The machine learning industry has traditionally adopted an academic approach, focusing primarily on performance across a range of tasks. LLMs like GPT-4 are a testament to this, having been scaled up to demonstrate impressive & diverse task capability. This scaling has also led to emergent abilities, debates about the true nature of which rage on.

However, general capability doesn’t necessarily translate to completing tasks as an individual user would prefer. This is a failure mode that anyone building agents will inevitably encounter. The focus, therefore, needs to shift from how language models perform tasks in a general sense to how they perform tasks on a user-specific basis.

Take summarization. It’s a popular machine learning task at which models have become quite proficient…at least from a benchmark perspective. However, when models summarize for users with a pulse, they fall short. The reason is simple: the models don’t know this individual. The key takeaways for a specific user differ dramatically from the takeaways any possible internet user would probably note.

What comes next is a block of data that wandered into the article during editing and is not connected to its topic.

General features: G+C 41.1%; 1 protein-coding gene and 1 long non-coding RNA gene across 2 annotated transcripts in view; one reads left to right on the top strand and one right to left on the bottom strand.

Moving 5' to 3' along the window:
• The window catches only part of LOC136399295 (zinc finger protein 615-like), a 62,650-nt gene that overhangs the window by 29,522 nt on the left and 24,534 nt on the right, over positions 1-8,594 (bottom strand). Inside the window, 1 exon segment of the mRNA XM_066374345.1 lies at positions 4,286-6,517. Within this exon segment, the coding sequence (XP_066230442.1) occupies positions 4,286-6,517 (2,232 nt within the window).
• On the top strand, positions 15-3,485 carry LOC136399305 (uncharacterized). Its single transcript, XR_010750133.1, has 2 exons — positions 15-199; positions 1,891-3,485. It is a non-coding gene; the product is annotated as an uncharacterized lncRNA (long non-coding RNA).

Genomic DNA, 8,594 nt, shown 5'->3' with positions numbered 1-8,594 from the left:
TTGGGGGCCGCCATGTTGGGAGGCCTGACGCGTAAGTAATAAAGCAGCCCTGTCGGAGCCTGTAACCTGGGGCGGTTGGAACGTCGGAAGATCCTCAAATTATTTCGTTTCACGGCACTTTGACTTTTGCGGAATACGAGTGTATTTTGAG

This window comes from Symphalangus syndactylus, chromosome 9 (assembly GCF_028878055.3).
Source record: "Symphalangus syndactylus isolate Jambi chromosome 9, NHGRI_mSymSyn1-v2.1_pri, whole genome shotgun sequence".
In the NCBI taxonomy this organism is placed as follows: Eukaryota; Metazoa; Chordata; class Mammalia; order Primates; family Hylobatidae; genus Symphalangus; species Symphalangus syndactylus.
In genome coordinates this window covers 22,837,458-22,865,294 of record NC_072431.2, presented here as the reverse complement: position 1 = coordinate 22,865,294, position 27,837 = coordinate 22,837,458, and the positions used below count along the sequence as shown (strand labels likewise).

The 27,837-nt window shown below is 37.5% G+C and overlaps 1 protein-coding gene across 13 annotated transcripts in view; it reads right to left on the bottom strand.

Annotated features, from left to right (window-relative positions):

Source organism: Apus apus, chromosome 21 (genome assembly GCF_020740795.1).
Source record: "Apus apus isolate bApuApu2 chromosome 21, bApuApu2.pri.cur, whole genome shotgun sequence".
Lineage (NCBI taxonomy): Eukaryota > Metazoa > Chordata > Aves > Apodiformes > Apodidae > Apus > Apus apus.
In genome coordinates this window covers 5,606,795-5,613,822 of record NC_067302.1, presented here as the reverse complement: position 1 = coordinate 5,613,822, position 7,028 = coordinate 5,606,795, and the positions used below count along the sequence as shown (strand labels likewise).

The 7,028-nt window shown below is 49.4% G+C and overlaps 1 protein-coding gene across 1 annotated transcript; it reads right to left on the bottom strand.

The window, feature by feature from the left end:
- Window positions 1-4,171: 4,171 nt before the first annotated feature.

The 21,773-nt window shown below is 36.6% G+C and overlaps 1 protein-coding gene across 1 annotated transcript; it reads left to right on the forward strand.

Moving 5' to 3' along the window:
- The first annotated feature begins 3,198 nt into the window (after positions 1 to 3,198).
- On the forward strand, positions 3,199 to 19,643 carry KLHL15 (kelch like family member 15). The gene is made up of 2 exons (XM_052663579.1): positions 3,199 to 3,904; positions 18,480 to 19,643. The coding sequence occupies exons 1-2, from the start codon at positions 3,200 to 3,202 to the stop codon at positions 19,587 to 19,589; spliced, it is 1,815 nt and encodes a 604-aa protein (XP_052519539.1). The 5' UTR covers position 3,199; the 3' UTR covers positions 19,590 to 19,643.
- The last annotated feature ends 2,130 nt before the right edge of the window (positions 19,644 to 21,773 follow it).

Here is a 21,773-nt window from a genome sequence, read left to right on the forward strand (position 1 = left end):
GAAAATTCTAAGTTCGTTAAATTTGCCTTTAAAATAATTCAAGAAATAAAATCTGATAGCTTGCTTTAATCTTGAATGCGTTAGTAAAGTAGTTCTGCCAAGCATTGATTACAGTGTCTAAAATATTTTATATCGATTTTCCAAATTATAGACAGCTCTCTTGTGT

So a shift in focus toward user-specific task performance would provide a much more dynamic & realistic approach. Catering to individual needs & paving the way for more personalized & effective ML applications.